On the other hand and aside from these incidents, Hunter's service record was effectively unblemished and in fact supported by several awards and commendations. Moreover, the evidence showed that Chief Cook had never terminated an officer of the MPD. And this was not due to a perfectly-behaved department. For example, one MPD officer was involved in a hit-and-run accident while intoxicated and on duty but was not disciplined; instead, he was ordered not to return to work until he was sober. Another time, the same officer recklessly pointed a gun at random members of the public walking down the sidewalk because they were "looking at him." That officer was eventually allowed to voluntarily resign. The evidence showed that Chief Cook was willing to tolerate a lot of behavior, but just not, as the jury found, a call to the governor's office about corruption in the MPD implicating the chief. This strongly suggests that if Hunter had accepted his new non-supervisory position in the MPD, he likely would not have been terminated. This weighs in favor of a front pay award.
Despite his current age of fifty-nine, it also appears that Hunter is still capable of doing the job from which he was terminated. He has asked for reinstatement. Hunter's responsibilities at the time of his termination included overseeing the MPD vehicle fleet, training officers, and working cases. (Pl. Ex. 11.) This represented a decrease in Hunter's responsibilities, as he previously had been tasked with supervising other officers. (Pl. Ex. 9.) There is no evidence to suggest that Hunter presently is incapable or soon will become incapable of performing these tasks. This weighs in favor of a front pay award.
Ability to obtain comparable employment and the plaintiff's efforts to mitigate damages: Three months after his termination, Hunter began to look for other supervisory law enforcement positions. He applied to over sixty law enforcement agencies across the state. (Pl. Ex. 24.) In response, he received three to five applications. All of the positions were entry level, did not offer comparable salary, were located far away, and would have required Hunter to uproot himself and his young son from Mocksville. He did not receive a single interview or job offer for a position comparable to the one he lost. But even if he had, the MPD indicated on Hunter's F5 personnel form that he was not eligible for rehire. The F5 form is sent to the agency that oversees police officers in North Carolina and would have been available to prospective employers. Plaintiffs' police expert testified that this alone would stand as a substantial barrier to gaining employment with another agency.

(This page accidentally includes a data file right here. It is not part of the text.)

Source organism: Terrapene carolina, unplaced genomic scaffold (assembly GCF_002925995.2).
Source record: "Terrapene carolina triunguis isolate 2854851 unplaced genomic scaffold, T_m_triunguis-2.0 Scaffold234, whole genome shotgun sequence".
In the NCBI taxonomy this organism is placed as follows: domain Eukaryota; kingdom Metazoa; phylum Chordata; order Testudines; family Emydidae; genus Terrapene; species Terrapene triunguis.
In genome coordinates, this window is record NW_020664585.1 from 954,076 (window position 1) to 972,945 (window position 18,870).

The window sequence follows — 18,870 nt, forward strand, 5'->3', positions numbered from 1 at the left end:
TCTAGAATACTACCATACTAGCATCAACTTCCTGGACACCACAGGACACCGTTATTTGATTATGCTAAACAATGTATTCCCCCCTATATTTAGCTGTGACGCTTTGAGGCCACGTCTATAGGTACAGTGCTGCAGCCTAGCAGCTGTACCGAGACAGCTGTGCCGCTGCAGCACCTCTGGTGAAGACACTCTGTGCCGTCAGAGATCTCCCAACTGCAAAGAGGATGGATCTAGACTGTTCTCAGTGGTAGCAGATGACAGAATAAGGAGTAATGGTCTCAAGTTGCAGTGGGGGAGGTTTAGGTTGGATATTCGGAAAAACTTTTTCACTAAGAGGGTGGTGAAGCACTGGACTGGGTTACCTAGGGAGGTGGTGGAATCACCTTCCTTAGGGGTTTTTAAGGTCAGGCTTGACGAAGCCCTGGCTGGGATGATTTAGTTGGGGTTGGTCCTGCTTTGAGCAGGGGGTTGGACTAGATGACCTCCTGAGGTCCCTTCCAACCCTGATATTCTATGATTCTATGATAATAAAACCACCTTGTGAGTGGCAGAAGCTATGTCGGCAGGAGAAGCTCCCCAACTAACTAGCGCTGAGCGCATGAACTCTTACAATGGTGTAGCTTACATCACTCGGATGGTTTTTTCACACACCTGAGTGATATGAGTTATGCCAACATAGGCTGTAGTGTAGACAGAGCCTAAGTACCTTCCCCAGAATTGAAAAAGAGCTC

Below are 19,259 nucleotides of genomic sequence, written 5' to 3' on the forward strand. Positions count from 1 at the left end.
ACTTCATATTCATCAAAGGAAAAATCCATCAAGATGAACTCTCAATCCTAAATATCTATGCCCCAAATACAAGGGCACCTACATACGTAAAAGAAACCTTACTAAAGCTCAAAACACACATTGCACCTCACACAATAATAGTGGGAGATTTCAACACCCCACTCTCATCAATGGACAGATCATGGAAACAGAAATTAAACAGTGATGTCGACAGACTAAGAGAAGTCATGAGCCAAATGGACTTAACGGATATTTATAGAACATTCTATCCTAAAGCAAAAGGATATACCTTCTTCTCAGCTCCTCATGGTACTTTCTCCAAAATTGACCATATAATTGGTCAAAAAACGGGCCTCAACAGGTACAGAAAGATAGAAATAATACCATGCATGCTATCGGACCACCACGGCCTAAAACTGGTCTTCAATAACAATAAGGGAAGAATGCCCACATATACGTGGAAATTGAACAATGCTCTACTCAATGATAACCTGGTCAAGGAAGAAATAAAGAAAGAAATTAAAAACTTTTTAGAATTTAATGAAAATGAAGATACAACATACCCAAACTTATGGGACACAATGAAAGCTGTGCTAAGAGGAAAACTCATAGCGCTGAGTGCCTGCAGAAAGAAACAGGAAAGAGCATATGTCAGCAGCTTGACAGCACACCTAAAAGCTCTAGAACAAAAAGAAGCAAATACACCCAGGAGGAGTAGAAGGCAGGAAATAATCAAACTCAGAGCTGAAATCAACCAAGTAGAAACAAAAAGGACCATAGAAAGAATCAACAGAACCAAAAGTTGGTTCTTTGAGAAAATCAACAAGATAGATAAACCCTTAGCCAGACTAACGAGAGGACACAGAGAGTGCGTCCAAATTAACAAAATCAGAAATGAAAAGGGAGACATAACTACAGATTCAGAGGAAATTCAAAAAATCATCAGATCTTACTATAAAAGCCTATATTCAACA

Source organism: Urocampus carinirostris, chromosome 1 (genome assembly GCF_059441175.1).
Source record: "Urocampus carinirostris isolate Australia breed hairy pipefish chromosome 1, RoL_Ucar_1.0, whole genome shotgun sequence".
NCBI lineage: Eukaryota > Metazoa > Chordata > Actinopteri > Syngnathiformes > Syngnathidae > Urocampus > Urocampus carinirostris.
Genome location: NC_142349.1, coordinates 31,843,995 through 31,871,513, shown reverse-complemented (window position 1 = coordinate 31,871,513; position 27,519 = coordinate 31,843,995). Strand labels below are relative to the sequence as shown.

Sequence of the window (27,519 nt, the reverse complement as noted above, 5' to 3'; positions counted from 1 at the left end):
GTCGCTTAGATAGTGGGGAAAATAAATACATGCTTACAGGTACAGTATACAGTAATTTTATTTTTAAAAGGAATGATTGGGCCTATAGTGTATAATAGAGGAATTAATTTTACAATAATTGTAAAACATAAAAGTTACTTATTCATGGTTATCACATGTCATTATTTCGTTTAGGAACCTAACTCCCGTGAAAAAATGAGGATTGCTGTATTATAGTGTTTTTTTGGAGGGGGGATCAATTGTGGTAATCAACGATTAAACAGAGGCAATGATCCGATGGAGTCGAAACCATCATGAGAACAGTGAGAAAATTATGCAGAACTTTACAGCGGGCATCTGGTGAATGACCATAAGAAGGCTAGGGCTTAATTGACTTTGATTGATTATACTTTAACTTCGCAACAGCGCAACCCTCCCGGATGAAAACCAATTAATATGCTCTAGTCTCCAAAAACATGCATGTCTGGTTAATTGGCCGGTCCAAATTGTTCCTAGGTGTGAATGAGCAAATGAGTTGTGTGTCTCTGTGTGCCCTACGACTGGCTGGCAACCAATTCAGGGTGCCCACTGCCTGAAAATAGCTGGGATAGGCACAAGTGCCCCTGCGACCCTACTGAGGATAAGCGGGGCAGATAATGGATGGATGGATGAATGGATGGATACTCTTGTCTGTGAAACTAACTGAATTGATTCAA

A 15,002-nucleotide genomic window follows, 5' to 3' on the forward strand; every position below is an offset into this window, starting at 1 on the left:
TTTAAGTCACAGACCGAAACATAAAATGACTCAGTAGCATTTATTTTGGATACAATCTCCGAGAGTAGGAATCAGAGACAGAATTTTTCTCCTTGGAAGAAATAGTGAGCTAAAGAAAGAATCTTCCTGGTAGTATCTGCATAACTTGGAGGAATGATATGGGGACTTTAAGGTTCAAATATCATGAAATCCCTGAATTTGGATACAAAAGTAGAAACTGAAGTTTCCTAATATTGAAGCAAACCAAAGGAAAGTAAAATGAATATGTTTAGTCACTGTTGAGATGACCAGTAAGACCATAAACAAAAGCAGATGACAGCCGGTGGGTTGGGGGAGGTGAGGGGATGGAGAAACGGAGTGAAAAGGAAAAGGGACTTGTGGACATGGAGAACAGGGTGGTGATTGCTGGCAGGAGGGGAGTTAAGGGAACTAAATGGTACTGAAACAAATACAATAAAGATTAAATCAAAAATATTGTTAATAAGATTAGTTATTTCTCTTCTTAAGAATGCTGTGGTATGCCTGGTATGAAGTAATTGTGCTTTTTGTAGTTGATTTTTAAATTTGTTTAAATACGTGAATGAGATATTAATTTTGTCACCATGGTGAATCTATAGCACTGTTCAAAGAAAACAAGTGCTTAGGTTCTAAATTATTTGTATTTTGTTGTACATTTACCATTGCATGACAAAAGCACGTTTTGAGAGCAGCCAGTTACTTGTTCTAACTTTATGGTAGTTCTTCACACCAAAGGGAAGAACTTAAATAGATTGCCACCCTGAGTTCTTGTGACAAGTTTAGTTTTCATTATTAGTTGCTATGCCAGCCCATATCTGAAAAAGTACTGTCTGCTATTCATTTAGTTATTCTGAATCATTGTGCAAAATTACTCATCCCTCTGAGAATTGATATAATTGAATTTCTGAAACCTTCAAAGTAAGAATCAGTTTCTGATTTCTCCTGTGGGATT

Nine months after his termination, Hunter withdrew the balance of his retirement account. Defendants contend that by withdrawing his retirement benefits, Hunter retired (Doc. 172 at 4) and that any liability is precluded beyond the date of this event (Doc. 170 at 8). Defendants argue that Hunter's behavior is analogous to that in Roush v. KFC Nat'l Mgmt. Co., 10 F.3d 392 (6th Cir.1993). In Roush, the plaintiff obtained a comparable job following her wrongful discharge. Id. at 400. When her new employer reduced her hours, she elected to receive social security benefits rather than seeking alternative employment. Id. The court found front pay to be inappropriate as a matter of law in light of this fact. Id. Here, by contrast, Hunter applied to dozens of agencies across the state but eventually was forced to accept that, in light of his age, prior position, and termination, the only way to sustain himself and his young son was to withdraw his retirement benefits. Prior to the withdrawal of funds, Hunter was living in a motel, and he has now depleted his retirement account. Hunter credibly denied that he had actually retired or voluntarily taken himself out of the workforce. As he had done before his termination, Hunter continued to obtain supplemental income by refereeing sporting events and teaching classes at a local community college. These activities were not sufficient to sustain Hunter once he lost his job at the MPD. In light of the evidence presented at trial, Defendants have failed to show that Hunter "did not exert reasonable efforts to mitigate [his] damages," Edwards v. Sch. Bd. of City of Norton, Va., 658 F.2d 951, 956 (4th Cir.1981), or that the withdrawal of his retirement funds stands as a bar to an award of front pay.
Length of time other employees typically held the position lost and subjective intention to remain: Plaintiffs' expert has pegged Hunter's work life expectancy to the work life expectancy of all active males. (Pl. Ex. 37A-2 n.6.) Defendants contend that this is inappropriate because police officers tend to retire at earlier ages than the average active male. (Doc. 172 at 5.) This may be true, but Defendants have not cited to any persuasive evidence to support this claim. (E.g., id.) Rather, during cross-examination of Plaintiffs' police expert, Defendants asked whether it is "fairly typical" for police officers to retire at a "fairly young age." Contrary to agreeing, the expert instead denied knowing whether that was typical or not. As a result, this court has no reliable evidence on how long other employees typically held the position that Hunter lost. What the court does have is conflicting evidence on how long Hunter intended to remain at the MPD. On cross-examination, Hunter testified that his goal was to "stay to reach 30 years [of service] and retire." This testimony suggests a front pay award is unwarranted, as Hunter's back pay award covered the date he would have reached thirty years of service on October 28, 2015. On redirect, however, Hunter testified that, while he would have been eligible to retire with thirty years of service, his intention at the time of his termination was to stay with the MPD for as long as he possibly could. Hunter thus argues that a front pay award to his work life expectancy of 64.39 is warranted.